NEWS NEWS AND MORE NEWS I am going to get all of my memories down, before I forget what I remember!. . . . quote from Stanley Forman


Fenway 100, Stanley 66

July 10, 2011, 66 years old

Yes, there it is my name is up in lights, day­lights that is and don’t think I don’t love it.

I have always been a Red Sox fan. I prob­a­bly went to my first game before I started remem­ber­ing all that I remem­ber. My father was a big sports fan and it trick­led down to me. He used to love to go to Bru­ins and Red Sox games. The Celtics came to Boston long after he was a teenager so he did not see as many of those games. I remem­ber him tak­ing me to after­noon Celtics game; com­ing home and then he would take my mother and go back to the Gar­den to see the Bru­ins at night. Since he worked most week­ends, it was a big deal if he was off on a Sun­day. My par­ents espe­cially liked when the Mon­treal Cana­di­ans were play­ing as the fans would sing French songs and the Gar­den would be in a fes­tive mood.

We grew up with fam­ily all around our neigh­bor­hood and my Uncle Jack Burnim, a real Red Sox fan, would go to a Sox game every chance he had and many times offered to take me with him. The only prob­lem with going with him is if you were with him you had to eat a hot dog almost every inning and lots of pop­corn too (to mix in all the Fen­way tastes). To hear his grand­son, Judge David Lowy, tell the story, after a while it became tor­ture to eat so much junk food.

Jack took us to many games; one being the Memo­r­ial Day game against the Yan­kees in 1961, the year Roger Maris broke Babe Ruth’s home run record. I just Googled the box score and although I remem­bered all the home runs by Man­tle and Maris I did not remem­ber Bill “Moose” Skowrun’s 2 homers along with Yogi Berra hit­ting one that day. Man­tle had 2 home runs that game, his #12 and 13 of the still-early sea­son, and Maris hit 2 home runs, bring­ing his total so-far to 11. Both were well on their way to chal­lenge Ruth’s record of 60 home runs in one sea­son.   Since that sea­son, my stan­dard for judg­ing whether some­one was going to break Babe Ruth’s years’ record of 60 in a sea­son has been if the per­son has reached 11 or 13 homers by Memo­r­ial Day like Man­tle and Maris did that year.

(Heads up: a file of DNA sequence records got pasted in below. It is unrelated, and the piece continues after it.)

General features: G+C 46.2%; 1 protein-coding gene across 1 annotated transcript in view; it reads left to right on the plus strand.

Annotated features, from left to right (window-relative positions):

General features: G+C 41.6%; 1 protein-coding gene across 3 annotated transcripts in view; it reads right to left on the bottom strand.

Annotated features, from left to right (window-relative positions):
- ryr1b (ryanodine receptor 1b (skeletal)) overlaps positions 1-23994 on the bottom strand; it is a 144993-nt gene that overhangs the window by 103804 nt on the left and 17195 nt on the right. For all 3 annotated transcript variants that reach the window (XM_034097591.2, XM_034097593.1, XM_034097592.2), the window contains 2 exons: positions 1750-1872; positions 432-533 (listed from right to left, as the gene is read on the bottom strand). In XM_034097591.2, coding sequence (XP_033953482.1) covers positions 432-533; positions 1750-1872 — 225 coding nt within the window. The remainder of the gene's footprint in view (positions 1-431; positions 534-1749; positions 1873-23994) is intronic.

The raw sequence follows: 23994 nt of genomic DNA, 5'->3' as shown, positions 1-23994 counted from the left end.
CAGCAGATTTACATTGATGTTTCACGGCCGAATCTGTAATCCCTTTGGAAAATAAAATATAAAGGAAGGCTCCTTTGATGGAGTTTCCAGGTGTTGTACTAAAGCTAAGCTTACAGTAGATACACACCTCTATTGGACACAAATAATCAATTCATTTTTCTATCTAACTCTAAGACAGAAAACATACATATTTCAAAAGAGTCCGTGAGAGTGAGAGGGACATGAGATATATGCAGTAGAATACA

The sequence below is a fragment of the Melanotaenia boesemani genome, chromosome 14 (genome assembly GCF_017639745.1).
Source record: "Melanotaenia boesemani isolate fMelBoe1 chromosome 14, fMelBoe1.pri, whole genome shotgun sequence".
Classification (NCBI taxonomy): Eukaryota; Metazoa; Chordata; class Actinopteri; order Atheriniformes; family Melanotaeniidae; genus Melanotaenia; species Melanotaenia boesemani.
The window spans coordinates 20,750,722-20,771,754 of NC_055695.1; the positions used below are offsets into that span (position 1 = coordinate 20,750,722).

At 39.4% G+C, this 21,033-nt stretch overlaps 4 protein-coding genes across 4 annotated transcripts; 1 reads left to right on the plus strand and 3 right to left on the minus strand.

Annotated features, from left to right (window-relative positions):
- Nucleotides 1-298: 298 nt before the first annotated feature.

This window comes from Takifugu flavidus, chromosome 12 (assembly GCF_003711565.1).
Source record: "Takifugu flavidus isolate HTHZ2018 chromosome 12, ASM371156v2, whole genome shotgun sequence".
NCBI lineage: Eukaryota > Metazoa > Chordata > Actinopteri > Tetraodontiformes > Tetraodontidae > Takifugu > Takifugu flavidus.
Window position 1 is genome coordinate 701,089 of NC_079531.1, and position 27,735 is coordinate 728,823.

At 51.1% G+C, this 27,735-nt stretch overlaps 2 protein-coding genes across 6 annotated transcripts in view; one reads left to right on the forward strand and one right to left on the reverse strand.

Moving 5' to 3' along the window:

When I think about how mes­mer­ized I was by Mark McGuire’s quest to break Maris’ record only to find out it was tainted; it still pisses me off. Such a big deal break­ing it, but really not a big deal. That is what aster­isks are for. I think most peo­ple in 1961 were root­ing for Mickey Man­tle to beat out Maris for Ruth’s record but an injury late in the sea­son took him out of the run­ning.  Accord­ing to the movie “61” about the chase, Man­tle was root­ing for Maris to pull the feat off anyway.